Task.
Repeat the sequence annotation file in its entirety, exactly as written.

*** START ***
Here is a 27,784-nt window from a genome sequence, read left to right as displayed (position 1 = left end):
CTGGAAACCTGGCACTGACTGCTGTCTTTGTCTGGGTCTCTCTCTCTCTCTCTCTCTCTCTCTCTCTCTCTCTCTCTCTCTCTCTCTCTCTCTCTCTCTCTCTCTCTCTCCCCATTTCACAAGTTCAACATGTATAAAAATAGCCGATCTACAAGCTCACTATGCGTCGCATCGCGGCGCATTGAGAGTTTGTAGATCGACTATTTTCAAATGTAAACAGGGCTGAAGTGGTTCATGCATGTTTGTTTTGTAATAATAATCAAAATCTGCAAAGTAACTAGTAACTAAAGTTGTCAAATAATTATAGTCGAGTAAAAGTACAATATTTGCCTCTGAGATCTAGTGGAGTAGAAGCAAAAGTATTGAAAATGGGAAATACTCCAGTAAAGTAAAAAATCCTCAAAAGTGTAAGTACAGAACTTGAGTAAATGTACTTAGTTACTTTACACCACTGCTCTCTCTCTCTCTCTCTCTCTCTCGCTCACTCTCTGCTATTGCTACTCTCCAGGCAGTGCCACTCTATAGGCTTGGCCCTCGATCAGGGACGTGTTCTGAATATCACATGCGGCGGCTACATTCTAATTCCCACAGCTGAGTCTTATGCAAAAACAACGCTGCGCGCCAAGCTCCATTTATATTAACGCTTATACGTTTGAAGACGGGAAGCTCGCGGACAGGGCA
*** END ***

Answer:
Here is a 27,784-nt window from a genome sequence, read left to right as displayed (position 1 = left end):
CTGGAAACCTGGCACTGACTGCTGTCTTTGTCTGGGTCTCTCTCTCTCTCTCTCTCTCTCTCTCTCTCTCTCTCTCTCTCTCTCTCTCTCTCTCTCTCTCTCTCTCTCTCCCCATTTCACAAGTTCAACATGTATAAAAATAGCCGATCTACAAGCTCACTATGCGTCGCATCGCGGCGCATTGAGAGTTTGTAGATCGACTATTTTCAAATGTAAACAGGGCTGAAGTGGTTCATGCATGTTTGTTTTGTAATAATAATCAAAATCTGCAAAGTAACTAGTAACTAAAGTTGTCAAATAATTATAGTCGAGTAAAAGTACAATATTTGCCTCTGAGATCTAGTGGAGTAGAAGCAAAAGTATTGAAAATGGGAAATACTCCAGTAAAGTAAAAAATCCTCAAAAGTGTAAGTACAGAACTTGAGTAAATGTACTTAGTTACTTTACACCACTGCTCTCTCTCTCTCTCTCTCTCTCTCGCTCACTCTCTGCTATTGCTACTCTCCAGGCAGTGCCACTCTATAGGCTTGGCCCTCGATCAGGGACGTGTTCTGAATATCACATGCGGCGGCTACATTCTAATTCCCACAGCTGAGTCTTATGCAAAAACAACGCTGCGCGCCAAGCTCCATTTATATTAACGCTTATACGTTTGAAGACGGGAAGCTCGCGGACAGGGCA